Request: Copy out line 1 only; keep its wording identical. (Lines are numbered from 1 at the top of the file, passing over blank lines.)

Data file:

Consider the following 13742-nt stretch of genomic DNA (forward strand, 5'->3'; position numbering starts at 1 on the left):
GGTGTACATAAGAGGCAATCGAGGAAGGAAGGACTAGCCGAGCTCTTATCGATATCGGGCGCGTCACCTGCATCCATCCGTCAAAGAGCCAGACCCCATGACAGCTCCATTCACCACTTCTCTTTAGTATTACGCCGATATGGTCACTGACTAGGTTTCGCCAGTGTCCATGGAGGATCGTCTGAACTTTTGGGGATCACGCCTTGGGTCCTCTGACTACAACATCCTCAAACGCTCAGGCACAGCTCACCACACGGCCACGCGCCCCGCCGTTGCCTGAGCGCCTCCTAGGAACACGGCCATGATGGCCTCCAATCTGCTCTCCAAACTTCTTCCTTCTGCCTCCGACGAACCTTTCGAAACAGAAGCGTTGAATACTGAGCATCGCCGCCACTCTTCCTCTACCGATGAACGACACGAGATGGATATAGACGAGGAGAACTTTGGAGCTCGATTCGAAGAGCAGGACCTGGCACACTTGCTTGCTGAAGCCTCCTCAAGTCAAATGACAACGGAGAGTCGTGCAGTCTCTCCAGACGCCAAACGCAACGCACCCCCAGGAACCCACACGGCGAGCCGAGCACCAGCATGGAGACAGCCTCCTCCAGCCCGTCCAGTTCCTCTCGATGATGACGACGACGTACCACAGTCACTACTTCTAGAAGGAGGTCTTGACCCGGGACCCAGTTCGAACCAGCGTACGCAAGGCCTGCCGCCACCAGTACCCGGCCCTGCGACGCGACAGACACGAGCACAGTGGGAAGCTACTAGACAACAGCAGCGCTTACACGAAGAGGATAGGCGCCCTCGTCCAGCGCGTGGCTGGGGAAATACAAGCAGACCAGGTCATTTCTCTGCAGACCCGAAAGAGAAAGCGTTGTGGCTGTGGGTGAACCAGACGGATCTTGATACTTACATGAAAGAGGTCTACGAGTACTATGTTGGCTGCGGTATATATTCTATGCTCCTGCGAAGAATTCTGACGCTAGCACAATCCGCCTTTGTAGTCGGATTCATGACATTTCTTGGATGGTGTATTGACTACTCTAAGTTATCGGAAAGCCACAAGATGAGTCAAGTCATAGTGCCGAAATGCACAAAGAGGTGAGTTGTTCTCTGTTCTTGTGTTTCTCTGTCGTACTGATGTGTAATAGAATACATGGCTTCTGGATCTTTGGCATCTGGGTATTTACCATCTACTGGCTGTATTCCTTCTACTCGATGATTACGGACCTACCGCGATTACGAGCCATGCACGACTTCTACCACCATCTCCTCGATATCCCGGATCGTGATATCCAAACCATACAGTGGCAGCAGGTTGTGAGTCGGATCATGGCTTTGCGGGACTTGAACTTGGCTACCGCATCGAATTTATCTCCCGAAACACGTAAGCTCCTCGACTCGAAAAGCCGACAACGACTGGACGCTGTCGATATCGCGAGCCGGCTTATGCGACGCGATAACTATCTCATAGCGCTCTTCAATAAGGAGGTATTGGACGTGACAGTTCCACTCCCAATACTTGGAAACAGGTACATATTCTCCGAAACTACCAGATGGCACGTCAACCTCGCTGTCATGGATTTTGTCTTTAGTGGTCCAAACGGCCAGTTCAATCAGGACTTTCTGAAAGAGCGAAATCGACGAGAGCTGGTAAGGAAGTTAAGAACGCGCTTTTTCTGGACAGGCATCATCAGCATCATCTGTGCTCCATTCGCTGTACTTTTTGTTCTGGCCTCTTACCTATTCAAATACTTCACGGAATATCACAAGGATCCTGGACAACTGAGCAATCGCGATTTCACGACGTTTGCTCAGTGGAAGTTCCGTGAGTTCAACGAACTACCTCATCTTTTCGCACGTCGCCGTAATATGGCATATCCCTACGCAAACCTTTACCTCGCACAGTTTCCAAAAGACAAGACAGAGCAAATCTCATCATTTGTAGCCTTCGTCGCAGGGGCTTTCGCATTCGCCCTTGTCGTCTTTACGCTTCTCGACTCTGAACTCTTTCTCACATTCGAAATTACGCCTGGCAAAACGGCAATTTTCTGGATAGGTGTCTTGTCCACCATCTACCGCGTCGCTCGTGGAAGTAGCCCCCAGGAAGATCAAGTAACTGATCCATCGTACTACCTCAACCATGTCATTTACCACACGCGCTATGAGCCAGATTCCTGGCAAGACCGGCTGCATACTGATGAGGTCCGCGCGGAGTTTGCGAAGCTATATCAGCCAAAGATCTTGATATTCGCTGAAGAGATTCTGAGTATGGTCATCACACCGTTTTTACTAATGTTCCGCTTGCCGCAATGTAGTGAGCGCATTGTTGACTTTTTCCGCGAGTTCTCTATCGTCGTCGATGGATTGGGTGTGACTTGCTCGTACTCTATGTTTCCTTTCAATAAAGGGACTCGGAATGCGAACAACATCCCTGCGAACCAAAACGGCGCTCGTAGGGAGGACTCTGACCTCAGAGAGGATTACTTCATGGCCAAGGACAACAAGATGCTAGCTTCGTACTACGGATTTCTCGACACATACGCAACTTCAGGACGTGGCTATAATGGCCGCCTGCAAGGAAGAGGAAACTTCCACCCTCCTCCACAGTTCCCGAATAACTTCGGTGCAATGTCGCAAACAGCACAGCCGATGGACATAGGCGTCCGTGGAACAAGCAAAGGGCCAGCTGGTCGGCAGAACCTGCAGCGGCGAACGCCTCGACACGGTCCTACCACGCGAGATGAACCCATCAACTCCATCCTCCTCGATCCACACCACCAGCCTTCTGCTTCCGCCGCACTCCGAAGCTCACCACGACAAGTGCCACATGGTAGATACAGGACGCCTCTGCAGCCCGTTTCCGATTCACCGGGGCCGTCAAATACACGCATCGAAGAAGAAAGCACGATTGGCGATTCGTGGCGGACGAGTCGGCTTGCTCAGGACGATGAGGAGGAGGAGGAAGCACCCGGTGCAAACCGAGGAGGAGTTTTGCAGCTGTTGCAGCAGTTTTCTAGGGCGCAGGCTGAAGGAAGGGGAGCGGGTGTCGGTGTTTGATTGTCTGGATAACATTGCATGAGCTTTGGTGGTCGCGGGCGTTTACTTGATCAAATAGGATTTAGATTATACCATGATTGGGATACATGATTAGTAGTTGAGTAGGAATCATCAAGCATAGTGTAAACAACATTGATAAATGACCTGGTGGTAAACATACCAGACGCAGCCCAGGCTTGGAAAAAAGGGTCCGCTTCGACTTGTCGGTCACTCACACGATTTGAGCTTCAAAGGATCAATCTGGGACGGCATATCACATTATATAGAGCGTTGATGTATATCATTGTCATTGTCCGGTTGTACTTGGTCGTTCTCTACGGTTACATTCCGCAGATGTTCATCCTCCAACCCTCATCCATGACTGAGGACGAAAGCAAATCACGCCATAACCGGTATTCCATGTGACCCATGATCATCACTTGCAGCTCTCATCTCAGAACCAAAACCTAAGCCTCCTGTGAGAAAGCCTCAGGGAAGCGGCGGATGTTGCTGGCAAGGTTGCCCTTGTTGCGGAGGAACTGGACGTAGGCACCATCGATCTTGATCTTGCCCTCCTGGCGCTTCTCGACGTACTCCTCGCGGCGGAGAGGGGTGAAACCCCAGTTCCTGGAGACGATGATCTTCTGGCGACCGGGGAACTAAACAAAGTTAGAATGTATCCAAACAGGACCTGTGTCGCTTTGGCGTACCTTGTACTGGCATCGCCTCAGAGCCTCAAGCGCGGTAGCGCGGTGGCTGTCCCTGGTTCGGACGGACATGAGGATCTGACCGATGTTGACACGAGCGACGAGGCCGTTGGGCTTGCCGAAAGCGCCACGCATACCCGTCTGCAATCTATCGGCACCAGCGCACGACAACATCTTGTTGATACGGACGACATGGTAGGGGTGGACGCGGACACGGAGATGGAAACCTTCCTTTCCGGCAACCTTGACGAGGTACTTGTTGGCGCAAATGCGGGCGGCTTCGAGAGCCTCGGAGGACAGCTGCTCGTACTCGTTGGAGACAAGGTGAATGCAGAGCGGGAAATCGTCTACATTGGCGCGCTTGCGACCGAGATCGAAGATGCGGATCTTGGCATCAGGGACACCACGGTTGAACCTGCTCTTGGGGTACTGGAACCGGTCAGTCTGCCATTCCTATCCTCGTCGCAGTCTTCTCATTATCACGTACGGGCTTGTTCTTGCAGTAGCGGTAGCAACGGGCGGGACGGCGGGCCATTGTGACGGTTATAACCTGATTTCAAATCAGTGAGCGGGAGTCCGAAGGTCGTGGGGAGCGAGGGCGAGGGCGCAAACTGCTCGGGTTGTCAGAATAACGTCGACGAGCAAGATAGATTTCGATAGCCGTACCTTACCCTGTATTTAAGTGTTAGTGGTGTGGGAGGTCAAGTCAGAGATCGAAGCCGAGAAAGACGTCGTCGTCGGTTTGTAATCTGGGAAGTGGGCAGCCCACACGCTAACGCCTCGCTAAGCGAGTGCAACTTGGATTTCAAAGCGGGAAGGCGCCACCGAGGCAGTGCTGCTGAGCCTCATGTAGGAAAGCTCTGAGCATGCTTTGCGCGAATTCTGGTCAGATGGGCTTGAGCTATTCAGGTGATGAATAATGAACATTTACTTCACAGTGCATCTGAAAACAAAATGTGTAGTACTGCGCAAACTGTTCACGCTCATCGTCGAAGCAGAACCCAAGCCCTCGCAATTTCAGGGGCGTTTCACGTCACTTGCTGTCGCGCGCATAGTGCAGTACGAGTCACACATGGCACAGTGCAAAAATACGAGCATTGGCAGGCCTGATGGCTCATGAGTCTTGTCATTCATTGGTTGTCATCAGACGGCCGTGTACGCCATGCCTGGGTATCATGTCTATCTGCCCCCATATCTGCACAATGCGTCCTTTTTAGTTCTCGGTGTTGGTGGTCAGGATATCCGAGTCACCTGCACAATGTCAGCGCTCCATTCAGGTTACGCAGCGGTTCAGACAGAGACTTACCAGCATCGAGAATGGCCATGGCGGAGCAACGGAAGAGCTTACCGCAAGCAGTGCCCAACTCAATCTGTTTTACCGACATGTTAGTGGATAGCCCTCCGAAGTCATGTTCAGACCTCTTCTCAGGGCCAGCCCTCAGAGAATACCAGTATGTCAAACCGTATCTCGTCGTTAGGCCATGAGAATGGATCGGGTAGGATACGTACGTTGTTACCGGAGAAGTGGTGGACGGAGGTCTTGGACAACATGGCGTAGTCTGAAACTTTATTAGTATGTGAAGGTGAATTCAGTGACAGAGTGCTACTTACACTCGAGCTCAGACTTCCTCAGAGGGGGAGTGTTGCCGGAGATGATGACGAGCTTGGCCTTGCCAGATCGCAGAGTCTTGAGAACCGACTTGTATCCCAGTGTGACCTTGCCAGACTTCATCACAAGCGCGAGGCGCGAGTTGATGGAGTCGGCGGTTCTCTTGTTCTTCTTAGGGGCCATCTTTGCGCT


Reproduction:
Consider the following 13742-nt stretch of genomic DNA (forward strand, 5'->3'; position numbering starts at 1 on the left):